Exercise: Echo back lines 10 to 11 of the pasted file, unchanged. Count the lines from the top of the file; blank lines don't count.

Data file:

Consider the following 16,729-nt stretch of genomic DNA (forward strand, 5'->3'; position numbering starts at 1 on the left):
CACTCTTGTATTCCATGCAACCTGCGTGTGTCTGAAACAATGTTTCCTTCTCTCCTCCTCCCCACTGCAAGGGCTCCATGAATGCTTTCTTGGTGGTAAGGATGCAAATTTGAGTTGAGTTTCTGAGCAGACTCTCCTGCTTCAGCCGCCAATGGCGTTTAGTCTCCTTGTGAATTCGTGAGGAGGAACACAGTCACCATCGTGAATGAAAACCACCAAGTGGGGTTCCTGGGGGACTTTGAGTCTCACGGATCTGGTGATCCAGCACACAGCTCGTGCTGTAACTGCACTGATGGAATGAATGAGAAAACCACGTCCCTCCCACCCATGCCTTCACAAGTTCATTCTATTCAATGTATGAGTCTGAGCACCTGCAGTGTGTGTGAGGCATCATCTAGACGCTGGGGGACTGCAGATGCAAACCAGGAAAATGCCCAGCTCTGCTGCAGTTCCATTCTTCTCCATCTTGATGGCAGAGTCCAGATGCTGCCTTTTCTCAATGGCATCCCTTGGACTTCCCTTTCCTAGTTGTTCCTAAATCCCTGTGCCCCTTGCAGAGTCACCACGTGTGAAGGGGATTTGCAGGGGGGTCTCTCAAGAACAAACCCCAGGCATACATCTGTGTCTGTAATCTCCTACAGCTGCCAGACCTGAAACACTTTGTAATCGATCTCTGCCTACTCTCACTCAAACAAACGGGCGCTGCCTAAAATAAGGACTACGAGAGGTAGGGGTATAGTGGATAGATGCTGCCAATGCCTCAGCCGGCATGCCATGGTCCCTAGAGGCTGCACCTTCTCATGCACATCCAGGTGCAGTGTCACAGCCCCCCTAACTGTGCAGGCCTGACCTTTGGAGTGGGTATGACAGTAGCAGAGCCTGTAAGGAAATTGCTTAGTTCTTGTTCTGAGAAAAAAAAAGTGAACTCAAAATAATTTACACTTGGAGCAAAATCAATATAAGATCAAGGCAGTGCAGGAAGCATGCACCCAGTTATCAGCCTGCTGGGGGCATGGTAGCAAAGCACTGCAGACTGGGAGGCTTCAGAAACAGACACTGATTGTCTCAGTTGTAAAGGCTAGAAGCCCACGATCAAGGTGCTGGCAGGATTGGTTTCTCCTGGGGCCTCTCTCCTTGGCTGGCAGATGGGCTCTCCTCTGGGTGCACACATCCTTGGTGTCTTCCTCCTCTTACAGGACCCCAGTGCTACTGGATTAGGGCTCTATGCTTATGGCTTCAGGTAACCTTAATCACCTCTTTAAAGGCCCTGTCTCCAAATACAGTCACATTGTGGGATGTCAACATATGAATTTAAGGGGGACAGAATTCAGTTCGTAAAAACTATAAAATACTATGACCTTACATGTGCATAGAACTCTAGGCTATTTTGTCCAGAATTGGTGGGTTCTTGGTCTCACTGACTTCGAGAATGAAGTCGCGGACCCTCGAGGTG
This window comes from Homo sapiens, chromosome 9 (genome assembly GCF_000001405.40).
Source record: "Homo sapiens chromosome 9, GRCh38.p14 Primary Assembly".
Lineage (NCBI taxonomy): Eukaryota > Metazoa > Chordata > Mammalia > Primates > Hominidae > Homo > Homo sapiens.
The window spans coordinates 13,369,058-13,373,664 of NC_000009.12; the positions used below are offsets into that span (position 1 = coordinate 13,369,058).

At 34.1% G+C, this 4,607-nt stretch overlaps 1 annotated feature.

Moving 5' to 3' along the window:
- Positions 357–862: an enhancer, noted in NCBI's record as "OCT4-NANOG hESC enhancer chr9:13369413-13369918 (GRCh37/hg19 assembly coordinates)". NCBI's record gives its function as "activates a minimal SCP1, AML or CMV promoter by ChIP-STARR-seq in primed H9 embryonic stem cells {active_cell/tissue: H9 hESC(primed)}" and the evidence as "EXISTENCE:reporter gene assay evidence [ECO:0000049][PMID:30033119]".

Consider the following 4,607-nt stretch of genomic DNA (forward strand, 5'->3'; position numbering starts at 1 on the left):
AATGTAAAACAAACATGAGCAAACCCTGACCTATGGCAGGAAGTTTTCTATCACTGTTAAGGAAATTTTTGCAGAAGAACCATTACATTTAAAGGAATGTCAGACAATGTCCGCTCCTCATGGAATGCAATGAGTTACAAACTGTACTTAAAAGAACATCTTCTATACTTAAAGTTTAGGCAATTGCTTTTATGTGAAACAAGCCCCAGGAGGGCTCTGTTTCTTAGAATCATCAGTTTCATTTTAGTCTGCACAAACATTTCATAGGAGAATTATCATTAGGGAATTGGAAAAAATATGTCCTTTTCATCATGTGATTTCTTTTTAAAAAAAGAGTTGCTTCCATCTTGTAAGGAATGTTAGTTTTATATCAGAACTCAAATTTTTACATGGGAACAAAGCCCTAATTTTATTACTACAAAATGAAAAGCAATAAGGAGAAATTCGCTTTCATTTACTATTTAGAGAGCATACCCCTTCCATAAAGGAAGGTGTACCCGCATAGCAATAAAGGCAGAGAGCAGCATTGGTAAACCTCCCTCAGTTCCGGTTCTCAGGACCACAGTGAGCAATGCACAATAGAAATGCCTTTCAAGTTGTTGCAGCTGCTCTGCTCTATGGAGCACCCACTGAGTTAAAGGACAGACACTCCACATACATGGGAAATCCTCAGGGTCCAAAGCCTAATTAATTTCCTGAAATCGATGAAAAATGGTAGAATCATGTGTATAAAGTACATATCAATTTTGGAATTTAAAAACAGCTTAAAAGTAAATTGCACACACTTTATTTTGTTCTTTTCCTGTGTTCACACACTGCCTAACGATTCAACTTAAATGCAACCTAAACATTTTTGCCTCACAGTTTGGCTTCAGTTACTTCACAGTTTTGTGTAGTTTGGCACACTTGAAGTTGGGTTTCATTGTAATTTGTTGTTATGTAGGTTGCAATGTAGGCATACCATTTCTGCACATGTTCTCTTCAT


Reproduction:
Consider the following 4,607-nt stretch of genomic DNA (forward strand, 5'->3'; position numbering starts at 1 on the left):
AATGTAAAACAAACATGAGCAAACCCTGACCTATGGCAGGAAGTTTTCTATCACTGTTAAGGAAATTTTTGCAGAAGAACCATTACATTTAAAGGAATGTCAGACAATGTCCGCTCCTCATGGAATGCAATGAGTTACAAACTGTACTTAAAAGAACATCTTCTATACTTAAAGTTTAGGCAATTGCTTTTATGTGAAACAAGCCCCAGGAGGGCTCTGTTTCTTAGAATCATCAGTTTCATTTTAGTCTGCACAAACATTTCATAGGAGAATTATCATTAGGGAATTGGAAAAAATATGTCCTTTTCATCATGTGATTTCTTTTTAAAAAAAGAGTTGCTTCCATCTTGTAAGGAATGTTAGTTTTATATCAGAACTCAAATTTTTACATGGGAACAAAGCCCTAATTTTATTACTACAAAATGAAAAGCAATAAGGAGAAATTCGCTTTCATTTACTATTTAGAGAGCATACCCCTTCCATAAAGGAAGGTGTACCCGCATAGCAATAAAGGCAGAGAGCAGCATTGGTAAACCTCCCTCAGTTCCGGTTCTCAGGACCACAGTGAGCAATGCACAATAGAAATGCCTTTCAAGTTGTTGCAGCTGCTCTGCTCTATGGAGCACCCACTGAGTTAAAGGACAGACACTCCACATACATGGGAAATCCTCAGGGTCCAAAGCCTAATTAATTTCCTGAAATCGATGAAAAATGGTAGAATCATGTGTATAAAGTACATATCAATTTTGGAATTTAAAAACAGCTTAAAAGTAAATTGCACACACTTTATTTTGTTCTTTTCCTGTGTTCACACACTGCCTAACGATTCAACTTAAATGCAACCTAAACATTTTTGCCTCACAGTTTGGCTTCAGTTACTTCACAGTTTTGTGTAGTTTGGCACACTTGAAGTTGGGTTTCATTGTAATTTGTTGTTATGTAGGTTGCAATGTAGGCATACCATTTCTGCACATGTTCTCTTCAT